Battle of Samarra

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The Battle of Samarra took place in June 363,[1] after the invasion of Sassanid Persia by the Roman Emperor Julian. A major skirmish, the fighting was indecisive but Julian was mortally wounded in the battle. The Romans, stranded deep in Persian territory and suffering from a lack of supplies, were forced to accept terms for peace.


Julian invaded the Sassanian Empire with a force of 95,000 men, hoping by his victory to change the balance of power in the east, where the Romans had suffered recent reverses under Constantius II, and perhaps to replace Shah Shapur II with his brother Ormisdas.[4] According to a modern historian, Julian made two blundering mistakes at the very onset of the invasion. He split his force into two, one under his cousin Procopius numbering 30,000 men,[5] which went to northern Mesopotamia, and one numbering 65,000 men under his own leadership. His second mistake was not defeating the main Sassanid army before attacking the capital, which would eventually lead to the expedition's failure in 363. Julian at first won a tactical victory outside Ctesiphon, but could not take the city. Even worse, Procopius failed to join him with his army, due to the treachery of Arshak II, Christian king of Armenia, who was to second the movements of the northern contingent. Julian thereupon fired the fleet which he had brought down the river until Ctesiphon, and such of the baggage as could not be carried, leaving a bare three weeks' supply. He then directed his march inland into the heart of Shapur's dominions, hoping to force a battle. Several of the Christian writers who chronicled the events, as well as the historian Ammianus, blamed this decision for the subsequent disasters.[6]

David S. Potter[7] suggests that Julian's main faults was that he made a very risky campaign and that he didn't bring an adequate siege train. Therefore, he had to retreat after realizing that Ctesiphon was too strongly defended to be taken by assault while his army was running out of supplies. According to Gibbon[8], the provisions which could be afforded by the fleet were in any case insufficient, and Julian expected the more fertile inner provinces of Persia to yield his army an ample supply of fodder and forage. However, the absolutist Shapur implemented a ruthless policy of devastation of the soil, firing crops, households and provisions wherever the Romans directed their march, so that the army was soon straitened for lack of sustenance. Julian, realizing that his army could not be resupplied or reinforced, tried to force a set piece battle with his enemy, but Shapur eluded him, and his guides only misdirected and confounded his steps.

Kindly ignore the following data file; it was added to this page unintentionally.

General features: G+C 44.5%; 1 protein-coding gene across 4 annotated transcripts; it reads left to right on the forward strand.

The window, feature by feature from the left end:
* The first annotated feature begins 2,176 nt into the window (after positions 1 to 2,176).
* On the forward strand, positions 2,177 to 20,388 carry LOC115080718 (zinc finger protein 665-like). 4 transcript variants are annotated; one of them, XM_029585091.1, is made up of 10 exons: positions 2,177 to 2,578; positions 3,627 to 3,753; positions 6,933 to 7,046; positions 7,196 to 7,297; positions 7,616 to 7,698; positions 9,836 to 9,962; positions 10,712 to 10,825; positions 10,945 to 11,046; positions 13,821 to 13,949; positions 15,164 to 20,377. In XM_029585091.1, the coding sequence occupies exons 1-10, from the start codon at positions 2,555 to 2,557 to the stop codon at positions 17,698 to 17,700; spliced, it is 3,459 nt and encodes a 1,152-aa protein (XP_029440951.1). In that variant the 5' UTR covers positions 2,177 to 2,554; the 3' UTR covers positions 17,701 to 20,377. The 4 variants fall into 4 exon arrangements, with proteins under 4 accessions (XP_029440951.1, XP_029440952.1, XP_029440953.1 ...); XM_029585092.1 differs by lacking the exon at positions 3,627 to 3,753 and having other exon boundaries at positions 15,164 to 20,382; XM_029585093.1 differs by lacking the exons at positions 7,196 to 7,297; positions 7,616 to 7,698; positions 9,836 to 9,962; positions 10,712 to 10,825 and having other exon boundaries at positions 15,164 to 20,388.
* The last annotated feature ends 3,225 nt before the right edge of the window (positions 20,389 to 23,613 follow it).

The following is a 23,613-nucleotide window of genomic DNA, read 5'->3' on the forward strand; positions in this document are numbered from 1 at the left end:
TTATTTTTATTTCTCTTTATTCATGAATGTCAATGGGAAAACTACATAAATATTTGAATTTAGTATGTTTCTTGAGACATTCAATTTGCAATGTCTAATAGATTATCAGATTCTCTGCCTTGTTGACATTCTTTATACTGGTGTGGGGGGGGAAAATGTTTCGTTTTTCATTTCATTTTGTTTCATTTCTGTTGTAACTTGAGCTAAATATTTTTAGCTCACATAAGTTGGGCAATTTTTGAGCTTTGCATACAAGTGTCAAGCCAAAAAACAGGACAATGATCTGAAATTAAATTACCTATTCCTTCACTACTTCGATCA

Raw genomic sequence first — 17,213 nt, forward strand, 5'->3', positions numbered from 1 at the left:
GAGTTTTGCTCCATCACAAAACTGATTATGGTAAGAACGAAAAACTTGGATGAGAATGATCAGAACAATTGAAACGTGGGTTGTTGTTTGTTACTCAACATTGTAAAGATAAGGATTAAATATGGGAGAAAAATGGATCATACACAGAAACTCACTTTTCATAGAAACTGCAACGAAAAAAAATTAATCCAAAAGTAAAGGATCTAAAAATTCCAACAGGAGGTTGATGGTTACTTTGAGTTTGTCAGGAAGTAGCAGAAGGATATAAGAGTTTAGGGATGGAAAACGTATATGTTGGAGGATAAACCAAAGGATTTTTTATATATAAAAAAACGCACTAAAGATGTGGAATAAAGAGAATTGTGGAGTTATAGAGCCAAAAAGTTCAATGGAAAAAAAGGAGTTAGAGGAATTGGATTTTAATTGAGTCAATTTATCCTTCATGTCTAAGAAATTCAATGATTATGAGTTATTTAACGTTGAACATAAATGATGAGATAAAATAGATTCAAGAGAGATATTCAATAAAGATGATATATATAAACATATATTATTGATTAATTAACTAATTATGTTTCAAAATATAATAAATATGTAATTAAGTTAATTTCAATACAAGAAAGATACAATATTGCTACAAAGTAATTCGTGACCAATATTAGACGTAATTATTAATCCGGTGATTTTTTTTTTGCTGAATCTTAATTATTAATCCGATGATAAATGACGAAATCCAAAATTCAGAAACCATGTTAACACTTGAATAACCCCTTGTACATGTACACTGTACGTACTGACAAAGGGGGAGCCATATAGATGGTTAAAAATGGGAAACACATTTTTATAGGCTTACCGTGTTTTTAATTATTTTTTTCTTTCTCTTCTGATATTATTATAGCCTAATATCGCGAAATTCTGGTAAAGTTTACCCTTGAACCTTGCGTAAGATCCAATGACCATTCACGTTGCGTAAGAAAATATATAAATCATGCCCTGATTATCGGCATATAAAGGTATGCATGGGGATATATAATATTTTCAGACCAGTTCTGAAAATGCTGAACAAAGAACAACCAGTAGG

Thus the reluctant decision was taken to retreat through the district of Corduene to the north, where there was hope to find adequate supplies.[9] After a few days of advancing through the enemy country, despite defeating Persian skirmishes and inflicting them heavy losses in the Battle of Maranga,[10] the demoralized[11] army, which had intended to topple the Persian monarchy, was almost depleted of provisions and exhausted by the heat of the climate and the continuous fighting.[12]

The battle[edit]

After three quiet days, the Roman army was ambushed during its cautious advance in square formations through sloping country south of the town of Samarra . The battle began as a Persian skirmish,[13] against the rear guard of the Roman column. A large body of cavalry and elephants then fell on the center of the Roman left wing, commanded by Anatolius[14]. According to Ammianus Marcellinus's narrative,[15] Julian hastened to rally his forces against the Persians, without wearing his armor, which he had removed due to the heat. He managed to raise their morale and repulse the main onset of the enemy on the left but his personal guard was dispersed during the fighting and Julian was pierced in the side by a spear, which penetrated to his liver.[16] The spear was most probably thrown by a Saracen (Lakhmid) auxiliary in Persian service, as his doctor Oribasius concluded.[7][17] The mortally wounded emperor was thrown from his horse and removed fainting from the battlefield[18]. The struggle continued indecisively[13] until the darkness of the night put an end to the fighting. The left wing of the Roman army was defeated, and Anatolious slain. But elsewhere the Persians were routed, their elephants and massive troops of cavalry discomfited, and their noblest generals slain.[19] According to one's view, the Romans might be called victorious [20] or be said to have been defeated by the Persian forces.[1] Julian died from his wound, in his tent, at midnight, his officers gathered around him[21].